Riley, backed by a positive referral from the Thorns, went on to coach in the NWSL for six more years between the Western New York Flash and the North Carolina Courage.

Paul Riley coached for six more seasons after the Thorns quietly let him go in 2015. (Howard Smith/ISI Photos/Getty Images)

Golub was also the subject of complaints of misconduct. In 2013, he said to then-coach and current U.S. Soccer president Cindy Parlow Cone, according to the Yates report, “What’s on your bucket list besides sleeping with me?”

Nowhere in the statement released by the Thorns did Paulson address the claims that his organization did not cooperate with the Yates investigation. JWS reached out for comment explicitly on that point, and the Thorns ignored the request.

Former Red Stars chairman Arnim Whisler was the next executive to release a statement on Tuesday evening.

Based on Yates’ findings, Whisler was acutely involved in the wrongdoings within the Red Stars’ organization. After being made aware of verbal abuse, emotional abuse, racism and an inappropriate, “sexually charged atmosphere” created by Dames, Whisler sided with the coach.

When Dames offered to resign, Whisler refused to accept the resignation and instead placed the blame on national team players like Christen Press, who reported Dames’ behavior multiple times during and after her time playing for the Red Stars from 2014-17.

“I am so deeply sorry for what our players experienced during their time spent in Chicago. Our organization is committed to rebuilding trust and respect among players and staff towards our league and club, and I recognize that my current presence is a distraction,” Whisler said in his statement. “I do not want to take any of the attention away from the players’ incredible and well earned playoff run. So in the interest of the club and the players, and fans we serve, effective immediately, I will remove myself from my governance role within the NWSL board of governors and will hand over operational control of the club to our executive team in Chicago.”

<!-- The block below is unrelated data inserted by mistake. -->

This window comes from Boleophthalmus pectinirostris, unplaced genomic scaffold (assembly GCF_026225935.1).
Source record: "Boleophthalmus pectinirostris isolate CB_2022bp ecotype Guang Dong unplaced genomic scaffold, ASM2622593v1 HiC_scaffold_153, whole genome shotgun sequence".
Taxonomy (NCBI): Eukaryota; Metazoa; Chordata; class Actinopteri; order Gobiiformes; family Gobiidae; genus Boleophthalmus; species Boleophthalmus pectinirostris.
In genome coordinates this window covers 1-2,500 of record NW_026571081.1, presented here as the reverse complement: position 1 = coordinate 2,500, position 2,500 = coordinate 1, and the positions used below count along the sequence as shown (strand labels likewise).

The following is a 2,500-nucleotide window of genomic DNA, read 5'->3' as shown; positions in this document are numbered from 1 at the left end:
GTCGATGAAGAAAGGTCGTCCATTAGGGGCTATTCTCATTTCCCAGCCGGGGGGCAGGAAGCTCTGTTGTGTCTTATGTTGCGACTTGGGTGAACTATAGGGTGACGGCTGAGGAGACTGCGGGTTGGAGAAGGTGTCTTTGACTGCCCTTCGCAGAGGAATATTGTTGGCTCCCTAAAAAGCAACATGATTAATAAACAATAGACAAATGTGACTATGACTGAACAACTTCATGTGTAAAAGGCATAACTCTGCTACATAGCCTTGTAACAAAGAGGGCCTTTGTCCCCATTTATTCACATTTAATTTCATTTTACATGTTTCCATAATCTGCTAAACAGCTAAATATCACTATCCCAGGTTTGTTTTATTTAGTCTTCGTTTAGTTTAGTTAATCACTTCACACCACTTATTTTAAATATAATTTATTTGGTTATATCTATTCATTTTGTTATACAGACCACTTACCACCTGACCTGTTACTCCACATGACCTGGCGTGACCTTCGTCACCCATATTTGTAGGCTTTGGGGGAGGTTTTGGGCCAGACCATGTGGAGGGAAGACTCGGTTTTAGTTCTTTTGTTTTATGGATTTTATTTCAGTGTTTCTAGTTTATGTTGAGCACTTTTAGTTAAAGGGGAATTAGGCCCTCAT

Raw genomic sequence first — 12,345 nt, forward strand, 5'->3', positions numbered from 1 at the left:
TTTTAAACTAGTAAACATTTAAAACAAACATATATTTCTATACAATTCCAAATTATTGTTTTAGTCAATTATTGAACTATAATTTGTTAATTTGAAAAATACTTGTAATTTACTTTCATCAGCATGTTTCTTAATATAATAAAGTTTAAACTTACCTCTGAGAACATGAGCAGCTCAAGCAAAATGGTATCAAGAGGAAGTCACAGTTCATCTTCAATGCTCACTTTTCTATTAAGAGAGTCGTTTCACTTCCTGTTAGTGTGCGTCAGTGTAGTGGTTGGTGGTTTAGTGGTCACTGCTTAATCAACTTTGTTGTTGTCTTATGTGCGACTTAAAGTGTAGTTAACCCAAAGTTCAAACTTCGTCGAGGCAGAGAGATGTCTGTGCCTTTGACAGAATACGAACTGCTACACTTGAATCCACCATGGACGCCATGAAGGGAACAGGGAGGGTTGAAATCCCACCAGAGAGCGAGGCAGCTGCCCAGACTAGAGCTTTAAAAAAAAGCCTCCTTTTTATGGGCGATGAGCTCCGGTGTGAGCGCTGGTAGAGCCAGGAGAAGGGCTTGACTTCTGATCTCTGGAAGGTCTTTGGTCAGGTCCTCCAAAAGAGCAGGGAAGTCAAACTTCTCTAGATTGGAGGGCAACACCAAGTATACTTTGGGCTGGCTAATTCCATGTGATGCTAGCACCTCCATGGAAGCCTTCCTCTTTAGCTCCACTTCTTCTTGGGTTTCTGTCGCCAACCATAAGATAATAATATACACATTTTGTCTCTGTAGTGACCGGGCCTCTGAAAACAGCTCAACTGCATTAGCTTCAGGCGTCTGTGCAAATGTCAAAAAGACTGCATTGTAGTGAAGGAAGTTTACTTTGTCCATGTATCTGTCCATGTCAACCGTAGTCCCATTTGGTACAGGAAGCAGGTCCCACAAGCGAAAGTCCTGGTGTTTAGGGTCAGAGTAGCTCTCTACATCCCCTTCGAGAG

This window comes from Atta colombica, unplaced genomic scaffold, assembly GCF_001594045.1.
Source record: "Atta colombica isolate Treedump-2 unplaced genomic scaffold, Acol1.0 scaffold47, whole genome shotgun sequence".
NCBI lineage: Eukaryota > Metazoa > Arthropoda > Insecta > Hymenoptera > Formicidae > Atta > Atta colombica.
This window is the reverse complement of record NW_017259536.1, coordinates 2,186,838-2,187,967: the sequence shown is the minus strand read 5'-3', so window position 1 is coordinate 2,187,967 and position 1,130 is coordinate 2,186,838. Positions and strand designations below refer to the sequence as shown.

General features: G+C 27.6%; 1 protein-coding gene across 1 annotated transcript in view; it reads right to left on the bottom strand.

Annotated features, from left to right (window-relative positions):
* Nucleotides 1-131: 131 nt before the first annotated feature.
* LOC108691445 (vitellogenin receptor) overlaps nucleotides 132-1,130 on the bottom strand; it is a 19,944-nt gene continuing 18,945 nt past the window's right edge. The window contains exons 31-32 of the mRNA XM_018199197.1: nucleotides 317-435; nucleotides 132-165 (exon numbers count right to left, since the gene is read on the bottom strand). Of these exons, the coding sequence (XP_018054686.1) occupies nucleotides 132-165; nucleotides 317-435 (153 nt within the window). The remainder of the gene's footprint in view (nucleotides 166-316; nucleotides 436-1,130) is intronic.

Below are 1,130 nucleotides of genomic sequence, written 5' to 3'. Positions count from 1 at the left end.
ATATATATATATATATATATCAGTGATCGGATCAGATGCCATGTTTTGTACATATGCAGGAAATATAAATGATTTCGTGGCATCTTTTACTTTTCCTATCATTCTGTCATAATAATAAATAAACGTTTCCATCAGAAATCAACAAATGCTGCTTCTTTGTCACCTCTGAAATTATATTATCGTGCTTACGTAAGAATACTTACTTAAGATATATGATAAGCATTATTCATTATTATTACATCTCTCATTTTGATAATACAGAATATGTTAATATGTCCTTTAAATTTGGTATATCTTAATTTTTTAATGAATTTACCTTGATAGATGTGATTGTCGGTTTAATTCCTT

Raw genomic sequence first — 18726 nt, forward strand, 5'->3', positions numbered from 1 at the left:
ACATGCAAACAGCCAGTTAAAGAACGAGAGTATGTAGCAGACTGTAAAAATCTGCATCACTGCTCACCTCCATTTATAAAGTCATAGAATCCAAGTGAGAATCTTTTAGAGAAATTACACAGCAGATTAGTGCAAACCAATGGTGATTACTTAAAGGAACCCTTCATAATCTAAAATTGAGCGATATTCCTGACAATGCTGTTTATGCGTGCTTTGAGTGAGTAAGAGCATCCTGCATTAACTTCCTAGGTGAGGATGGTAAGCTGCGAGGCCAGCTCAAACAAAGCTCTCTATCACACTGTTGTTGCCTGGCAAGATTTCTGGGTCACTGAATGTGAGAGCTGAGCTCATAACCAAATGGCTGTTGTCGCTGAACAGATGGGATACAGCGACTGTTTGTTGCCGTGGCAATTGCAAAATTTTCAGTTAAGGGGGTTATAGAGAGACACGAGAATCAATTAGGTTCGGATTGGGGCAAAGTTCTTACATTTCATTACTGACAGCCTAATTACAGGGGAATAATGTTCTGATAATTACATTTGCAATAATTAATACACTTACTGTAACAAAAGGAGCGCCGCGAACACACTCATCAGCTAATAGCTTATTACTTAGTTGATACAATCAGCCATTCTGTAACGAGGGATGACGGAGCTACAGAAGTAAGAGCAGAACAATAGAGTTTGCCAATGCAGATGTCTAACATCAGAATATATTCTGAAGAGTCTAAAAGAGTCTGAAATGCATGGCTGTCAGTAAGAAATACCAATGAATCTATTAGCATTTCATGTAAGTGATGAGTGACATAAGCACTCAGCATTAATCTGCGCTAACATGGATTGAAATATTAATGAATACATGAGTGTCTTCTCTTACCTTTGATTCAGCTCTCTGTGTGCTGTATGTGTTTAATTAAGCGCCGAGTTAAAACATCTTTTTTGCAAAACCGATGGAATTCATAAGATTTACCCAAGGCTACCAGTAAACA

Rory Dames coached the Red Stars from 2011-21 despite multiple complaints about his behavior. (Robin Alam/ISI Photos/Getty Images)

Whisler then stated that he is fully cooperating with the NWSL and NWSL Players Association’s joint investigation.

Nowhere in the statement did Whisler address the claims that his organization did not cooperate fully with the Yates investigation, and the Red Stars did not respond to JWS’ request for comment explicitly on that point.

Late Wednesday evening, the Red Stars released another statement, this time announcing Whisler’s removal from the Board of Directors.